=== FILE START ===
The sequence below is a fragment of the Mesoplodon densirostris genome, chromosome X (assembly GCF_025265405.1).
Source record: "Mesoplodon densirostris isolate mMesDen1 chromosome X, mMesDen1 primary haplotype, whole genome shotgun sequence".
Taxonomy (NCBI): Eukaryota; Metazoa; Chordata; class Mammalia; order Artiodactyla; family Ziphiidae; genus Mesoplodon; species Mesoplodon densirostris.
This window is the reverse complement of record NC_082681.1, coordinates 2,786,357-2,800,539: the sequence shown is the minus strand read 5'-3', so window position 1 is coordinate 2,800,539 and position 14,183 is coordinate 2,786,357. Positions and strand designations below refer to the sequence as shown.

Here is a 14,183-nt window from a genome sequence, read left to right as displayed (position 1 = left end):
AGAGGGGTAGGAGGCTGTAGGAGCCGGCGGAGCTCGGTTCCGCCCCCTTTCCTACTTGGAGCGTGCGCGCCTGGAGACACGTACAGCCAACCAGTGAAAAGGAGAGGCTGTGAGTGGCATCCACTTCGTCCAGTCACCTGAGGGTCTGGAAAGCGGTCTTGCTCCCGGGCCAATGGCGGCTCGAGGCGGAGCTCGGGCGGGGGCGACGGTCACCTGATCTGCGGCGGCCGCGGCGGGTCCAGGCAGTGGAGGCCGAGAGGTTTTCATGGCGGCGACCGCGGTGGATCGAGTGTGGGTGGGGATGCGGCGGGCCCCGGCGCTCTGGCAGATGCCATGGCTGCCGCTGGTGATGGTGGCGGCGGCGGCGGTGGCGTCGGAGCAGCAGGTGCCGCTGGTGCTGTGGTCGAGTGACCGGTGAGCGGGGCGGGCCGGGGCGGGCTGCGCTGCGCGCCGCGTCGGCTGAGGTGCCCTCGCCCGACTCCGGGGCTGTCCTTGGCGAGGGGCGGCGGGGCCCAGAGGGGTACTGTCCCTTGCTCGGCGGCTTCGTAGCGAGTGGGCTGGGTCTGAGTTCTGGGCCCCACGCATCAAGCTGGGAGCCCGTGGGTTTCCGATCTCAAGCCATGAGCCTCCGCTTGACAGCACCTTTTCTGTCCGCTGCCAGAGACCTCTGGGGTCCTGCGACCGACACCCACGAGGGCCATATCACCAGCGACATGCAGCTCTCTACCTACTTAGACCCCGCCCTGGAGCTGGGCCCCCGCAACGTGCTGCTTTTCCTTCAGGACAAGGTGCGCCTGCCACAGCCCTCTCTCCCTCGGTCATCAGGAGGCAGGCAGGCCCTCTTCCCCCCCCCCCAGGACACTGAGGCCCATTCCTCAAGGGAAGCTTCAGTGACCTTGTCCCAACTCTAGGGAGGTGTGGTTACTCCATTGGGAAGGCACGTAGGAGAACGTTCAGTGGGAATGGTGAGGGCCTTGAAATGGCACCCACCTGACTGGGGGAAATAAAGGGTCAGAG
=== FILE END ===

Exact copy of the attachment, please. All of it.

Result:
The sequence below is a fragment of the Mesoplodon densirostris genome, chromosome X (assembly GCF_025265405.1).
Source record: "Mesoplodon densirostris isolate mMesDen1 chromosome X, mMesDen1 primary haplotype, whole genome shotgun sequence".
Taxonomy (NCBI): Eukaryota; Metazoa; Chordata; class Mammalia; order Artiodactyla; family Ziphiidae; genus Mesoplodon; species Mesoplodon densirostris.
This window is the reverse complement of record NC_082681.1, coordinates 2,786,357-2,800,539: the sequence shown is the minus strand read 5'-3', so window position 1 is coordinate 2,800,539 and position 14,183 is coordinate 2,786,357. Positions and strand designations below refer to the sequence as shown.

Here is a 14,183-nt window from a genome sequence, read left to right as displayed (position 1 = left end):
AGAGGGGTAGGAGGCTGTAGGAGCCGGCGGAGCTCGGTTCCGCCCCCTTTCCTACTTGGAGCGTGCGCGCCTGGAGACACGTACAGCCAACCAGTGAAAAGGAGAGGCTGTGAGTGGCATCCACTTCGTCCAGTCACCTGAGGGTCTGGAAAGCGGTCTTGCTCCCGGGCCAATGGCGGCTCGAGGCGGAGCTCGGGCGGGGGCGACGGTCACCTGATCTGCGGCGGCCGCGGCGGGTCCAGGCAGTGGAGGCCGAGAGGTTTTCATGGCGGCGACCGCGGTGGATCGAGTGTGGGTGGGGATGCGGCGGGCCCCGGCGCTCTGGCAGATGCCATGGCTGCCGCTGGTGATGGTGGCGGCGGCGGCGGTGGCGTCGGAGCAGCAGGTGCCGCTGGTGCTGTGGTCGAGTGACCGGTGAGCGGGGCGGGCCGGGGCGGGCTGCGCTGCGCGCCGCGTCGGCTGAGGTGCCCTCGCCCGACTCCGGGGCTGTCCTTGGCGAGGGGCGGCGGGGCCCAGAGGGGTACTGTCCCTTGCTCGGCGGCTTCGTAGCGAGTGGGCTGGGTCTGAGTTCTGGGCCCCACGCATCAAGCTGGGAGCCCGTGGGTTTCCGATCTCAAGCCATGAGCCTCCGCTTGACAGCACCTTTTCTGTCCGCTGCCAGAGACCTCTGGGGTCCTGCGACCGACACCCACGAGGGCCATATCACCAGCGACATGCAGCTCTCTACCTACTTAGACCCCGCCCTGGAGCTGGGCCCCCGCAACGTGCTGCTTTTCCTTCAGGACAAGGTGCGCCTGCCACAGCCCTCTCTCCCTCGGTCATCAGGAGGCAGGCAGGCCCTCTTCCCCCCCCCCCAGGACACTGAGGCCCATTCCTCAAGGGAAGCTTCAGTGACCTTGTCCCAACTCTAGGGAGGTGTGGTTACTCCATTGGGAAGGCACGTAGGAGAACGTTCAGTGGGAATGGTGAGGGCCTTGAAATGGCACCCACCTGACTGGGGGAAATAAAGGGTCAGAG